"Flax-Linen, fibre of civilisation(s)" book, presented at the Mobilier National during a round-table

06 December 2023

  • Linen

Alliance for European Flax-Linen & Hemp was invited to a round table at the Mobilier National on 23 November 2023. Here's a look back at the event, which provided an opportunity to celebrate linen.

The Flax-Linen, fibre of civilisation(s) - Mobilier National

Organised following the publication of the Flax-Linen, fibre of civilisation(s) book, in October 2023, the aim of this round table at the Mobilier National was to convey the linen creative dimension to the public, with its unique functional properties thanks to experts and users of this singular fibre. It was an opportunity to talk about the material that is flax fibre, which reveals many surprises.

Linen guests at the Mobilier National

Among the guests, was Alain Camilleri, publication director of the collective work, flax-linen consultant, who deciphered the history of flax-linen, its intimacy and its permanence in our cultures, past and present. François Azambourg, a renowned French designer and pioneer in the use of flax in design and furniture, was also invited, as well as Marisol Santana and Emily Chakthakynski, finalists in the Design Parade - Toulon 2023, who spoke about the use of flax-linen in their work. Finally, Marie-Emmanuelle Belzung, General Delegate of the Alliance for European Flax-Linen & Hemp, have spoken to present the challenges faced by the flax industry, its development and its future.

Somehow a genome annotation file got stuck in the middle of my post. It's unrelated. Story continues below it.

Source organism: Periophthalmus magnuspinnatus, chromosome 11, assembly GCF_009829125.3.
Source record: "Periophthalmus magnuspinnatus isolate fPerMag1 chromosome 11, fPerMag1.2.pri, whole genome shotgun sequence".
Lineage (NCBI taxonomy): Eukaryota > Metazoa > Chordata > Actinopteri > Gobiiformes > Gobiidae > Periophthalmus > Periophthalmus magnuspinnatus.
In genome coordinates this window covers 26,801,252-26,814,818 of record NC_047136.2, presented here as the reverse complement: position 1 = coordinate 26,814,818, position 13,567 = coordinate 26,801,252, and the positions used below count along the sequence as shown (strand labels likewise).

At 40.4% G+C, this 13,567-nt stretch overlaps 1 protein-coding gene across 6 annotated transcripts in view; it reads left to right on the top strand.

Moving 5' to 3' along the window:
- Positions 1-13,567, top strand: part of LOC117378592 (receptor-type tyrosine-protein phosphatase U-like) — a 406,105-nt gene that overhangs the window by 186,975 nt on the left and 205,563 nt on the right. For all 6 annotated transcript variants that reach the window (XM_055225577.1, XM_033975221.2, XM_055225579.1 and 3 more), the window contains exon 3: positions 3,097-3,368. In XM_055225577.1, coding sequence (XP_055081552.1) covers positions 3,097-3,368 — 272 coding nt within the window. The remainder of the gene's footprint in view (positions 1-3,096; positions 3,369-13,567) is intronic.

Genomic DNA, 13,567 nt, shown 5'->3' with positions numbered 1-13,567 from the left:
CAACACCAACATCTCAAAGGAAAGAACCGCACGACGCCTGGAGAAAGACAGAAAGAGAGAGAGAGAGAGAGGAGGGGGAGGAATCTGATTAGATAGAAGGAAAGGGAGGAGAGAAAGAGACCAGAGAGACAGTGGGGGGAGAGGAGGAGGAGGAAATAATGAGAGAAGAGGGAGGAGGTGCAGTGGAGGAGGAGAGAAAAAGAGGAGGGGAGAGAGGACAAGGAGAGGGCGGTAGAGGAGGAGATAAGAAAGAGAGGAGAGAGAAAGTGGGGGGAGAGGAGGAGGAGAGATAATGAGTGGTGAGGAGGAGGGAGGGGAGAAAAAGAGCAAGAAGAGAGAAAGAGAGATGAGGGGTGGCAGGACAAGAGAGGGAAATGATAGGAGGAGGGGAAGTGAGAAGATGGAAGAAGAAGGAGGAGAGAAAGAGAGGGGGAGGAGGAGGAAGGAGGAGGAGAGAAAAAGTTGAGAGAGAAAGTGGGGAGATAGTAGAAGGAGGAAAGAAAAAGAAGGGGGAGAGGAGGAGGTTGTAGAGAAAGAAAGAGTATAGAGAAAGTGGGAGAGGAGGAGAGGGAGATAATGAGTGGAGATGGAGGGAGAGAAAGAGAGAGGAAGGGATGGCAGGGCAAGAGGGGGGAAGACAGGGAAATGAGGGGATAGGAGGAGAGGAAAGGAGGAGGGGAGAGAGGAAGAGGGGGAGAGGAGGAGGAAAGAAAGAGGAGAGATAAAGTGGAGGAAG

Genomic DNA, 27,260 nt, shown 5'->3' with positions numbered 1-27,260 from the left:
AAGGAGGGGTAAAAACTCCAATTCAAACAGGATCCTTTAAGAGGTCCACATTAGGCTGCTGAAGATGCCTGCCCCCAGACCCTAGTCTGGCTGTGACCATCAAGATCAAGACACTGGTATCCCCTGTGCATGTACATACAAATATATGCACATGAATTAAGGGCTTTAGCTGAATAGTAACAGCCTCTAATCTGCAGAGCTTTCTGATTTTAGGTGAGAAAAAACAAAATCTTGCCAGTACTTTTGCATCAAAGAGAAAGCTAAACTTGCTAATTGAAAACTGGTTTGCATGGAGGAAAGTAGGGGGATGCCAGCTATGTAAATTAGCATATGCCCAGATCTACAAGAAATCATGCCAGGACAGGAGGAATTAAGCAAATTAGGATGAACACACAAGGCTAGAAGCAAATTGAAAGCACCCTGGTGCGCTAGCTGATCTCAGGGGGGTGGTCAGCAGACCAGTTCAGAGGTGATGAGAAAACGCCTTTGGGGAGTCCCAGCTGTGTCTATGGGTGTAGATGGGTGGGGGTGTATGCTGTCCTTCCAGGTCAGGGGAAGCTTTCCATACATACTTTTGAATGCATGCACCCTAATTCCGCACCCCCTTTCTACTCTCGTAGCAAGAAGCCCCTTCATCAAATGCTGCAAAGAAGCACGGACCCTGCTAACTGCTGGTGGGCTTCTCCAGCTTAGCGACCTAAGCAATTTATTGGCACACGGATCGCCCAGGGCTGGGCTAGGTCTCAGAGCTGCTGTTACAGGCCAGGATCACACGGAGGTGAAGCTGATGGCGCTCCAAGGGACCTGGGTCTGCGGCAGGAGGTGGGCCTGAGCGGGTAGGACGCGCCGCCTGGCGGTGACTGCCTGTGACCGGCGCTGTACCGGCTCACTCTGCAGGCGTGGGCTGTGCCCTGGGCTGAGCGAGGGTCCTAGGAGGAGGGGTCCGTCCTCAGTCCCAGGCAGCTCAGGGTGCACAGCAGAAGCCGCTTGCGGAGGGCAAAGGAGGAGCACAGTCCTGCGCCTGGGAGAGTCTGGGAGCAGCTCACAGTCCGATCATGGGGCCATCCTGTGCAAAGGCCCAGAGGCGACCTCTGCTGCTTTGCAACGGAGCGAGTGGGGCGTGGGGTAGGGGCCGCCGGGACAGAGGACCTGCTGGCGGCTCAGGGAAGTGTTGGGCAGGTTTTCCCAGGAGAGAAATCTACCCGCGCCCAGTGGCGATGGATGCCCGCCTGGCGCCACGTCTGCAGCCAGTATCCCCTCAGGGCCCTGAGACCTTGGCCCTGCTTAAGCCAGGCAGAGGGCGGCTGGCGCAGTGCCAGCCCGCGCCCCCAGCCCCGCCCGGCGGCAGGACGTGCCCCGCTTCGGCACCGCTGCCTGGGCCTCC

Marc Bayard, Cultural and Scientific Development Advisor at the Mobilier National points out that flax-linen can be found, for example, on the back of 'de Savonnerie' carpets, in the pure French tapestry-making tradition. According to him, flax-linen is not just a simple material, but a tradition that is deeply rooted in our history and cultural practices. What particularly interested him about linen was the revival of its industry, exemplary in the work of the men and women who take care of it. From his point of view, it is a model in terms of re-industrialisation, expansion of production and know-how.

Opening the discussions, Alain Camilleri talk about the literary category of the book: an anthology, which means a succession of selected pieces. This choice allows to tell the story of flax-linen in the form of a saga rather than simply a chronological narrative. So it was possible to include the testimonies of thirty-seven external contributors, from archaeo-botanist at the CNRS to scientists at Arvalis.